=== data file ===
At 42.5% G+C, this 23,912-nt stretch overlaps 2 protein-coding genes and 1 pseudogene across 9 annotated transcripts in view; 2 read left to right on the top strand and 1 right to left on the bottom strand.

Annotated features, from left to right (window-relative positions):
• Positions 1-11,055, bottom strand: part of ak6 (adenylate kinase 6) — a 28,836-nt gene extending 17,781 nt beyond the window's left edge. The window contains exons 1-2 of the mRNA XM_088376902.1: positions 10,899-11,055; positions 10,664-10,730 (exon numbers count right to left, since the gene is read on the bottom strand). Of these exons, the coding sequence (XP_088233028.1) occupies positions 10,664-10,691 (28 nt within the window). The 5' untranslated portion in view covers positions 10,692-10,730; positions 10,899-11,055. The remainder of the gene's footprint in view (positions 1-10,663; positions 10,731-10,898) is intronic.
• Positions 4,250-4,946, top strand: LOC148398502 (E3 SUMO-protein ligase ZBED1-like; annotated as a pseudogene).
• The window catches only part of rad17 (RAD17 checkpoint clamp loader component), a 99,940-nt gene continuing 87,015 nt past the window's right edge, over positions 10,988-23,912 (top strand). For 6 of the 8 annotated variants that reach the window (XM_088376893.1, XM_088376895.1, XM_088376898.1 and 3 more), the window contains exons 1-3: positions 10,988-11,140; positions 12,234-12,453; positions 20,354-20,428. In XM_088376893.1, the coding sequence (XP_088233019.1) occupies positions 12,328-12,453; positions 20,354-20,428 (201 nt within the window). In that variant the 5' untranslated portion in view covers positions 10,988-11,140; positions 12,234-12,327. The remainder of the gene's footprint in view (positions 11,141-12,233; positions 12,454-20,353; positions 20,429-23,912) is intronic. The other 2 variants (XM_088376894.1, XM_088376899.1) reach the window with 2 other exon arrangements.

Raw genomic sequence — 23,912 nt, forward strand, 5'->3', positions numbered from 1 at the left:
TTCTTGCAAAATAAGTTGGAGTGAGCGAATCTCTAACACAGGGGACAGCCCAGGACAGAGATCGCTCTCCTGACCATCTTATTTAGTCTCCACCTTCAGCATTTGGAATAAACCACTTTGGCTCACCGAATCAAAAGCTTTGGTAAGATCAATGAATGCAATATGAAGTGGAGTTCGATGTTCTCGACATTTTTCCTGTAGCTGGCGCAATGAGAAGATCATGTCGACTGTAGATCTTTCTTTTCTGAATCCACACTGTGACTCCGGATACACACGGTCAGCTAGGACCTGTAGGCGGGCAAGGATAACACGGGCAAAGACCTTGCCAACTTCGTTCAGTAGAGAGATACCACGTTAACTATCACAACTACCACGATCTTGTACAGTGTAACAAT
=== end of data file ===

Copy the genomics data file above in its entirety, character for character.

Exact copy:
At 42.5% G+C, this 23,912-nt stretch overlaps 2 protein-coding genes and 1 pseudogene across 9 annotated transcripts in view; 2 read left to right on the top strand and 1 right to left on the bottom strand.

Annotated features, from left to right (window-relative positions):
• Positions 1-11,055, bottom strand: part of ak6 (adenylate kinase 6) — a 28,836-nt gene extending 17,781 nt beyond the window's left edge. The window contains exons 1-2 of the mRNA XM_088376902.1: positions 10,899-11,055; positions 10,664-10,730 (exon numbers count right to left, since the gene is read on the bottom strand). Of these exons, the coding sequence (XP_088233028.1) occupies positions 10,664-10,691 (28 nt within the window). The 5' untranslated portion in view covers positions 10,692-10,730; positions 10,899-11,055. The remainder of the gene's footprint in view (positions 1-10,663; positions 10,731-10,898) is intronic.
• Positions 4,250-4,946, top strand: LOC148398502 (E3 SUMO-protein ligase ZBED1-like; annotated as a pseudogene).
• The window catches only part of rad17 (RAD17 checkpoint clamp loader component), a 99,940-nt gene continuing 87,015 nt past the window's right edge, over positions 10,988-23,912 (top strand). For 6 of the 8 annotated variants that reach the window (XM_088376893.1, XM_088376895.1, XM_088376898.1 and 3 more), the window contains exons 1-3: positions 10,988-11,140; positions 12,234-12,453; positions 20,354-20,428. In XM_088376893.1, the coding sequence (XP_088233019.1) occupies positions 12,328-12,453; positions 20,354-20,428 (201 nt within the window). In that variant the 5' untranslated portion in view covers positions 10,988-11,140; positions 12,234-12,327. The remainder of the gene's footprint in view (positions 11,141-12,233; positions 12,454-20,353; positions 20,429-23,912) is intronic. The other 2 variants (XM_088376894.1, XM_088376899.1) reach the window with 2 other exon arrangements.

Raw genomic sequence — 23,912 nt, forward strand, 5'->3', positions numbered from 1 at the left:
TTCTTGCAAAATAAGTTGGAGTGAGCGAATCTCTAACACAGGGGACAGCCCAGGACAGAGATCGCTCTCCTGACCATCTTATTTAGTCTCCACCTTCAGCATTTGGAATAAACCACTTTGGCTCACCGAATCAAAAGCTTTGGTAAGATCAATGAATGCAATATGAAGTGGAGTTCGATGTTCTCGACATTTTTCCTGTAGCTGGCGCAATGAGAAGATCATGTCGACTGTAGATCTTTCTTTTCTGAATCCACACTGTGACTCCGGATACACACGGTCAGCTAGGACCTGTAGGCGGGCAAGGATAACACGGGCAAAGACCTTGCCAACTTCGTTCAGTAGAGAGATACCACGTTAACTATCACAACTACCACGATCTTGTACAGTGTAACAAT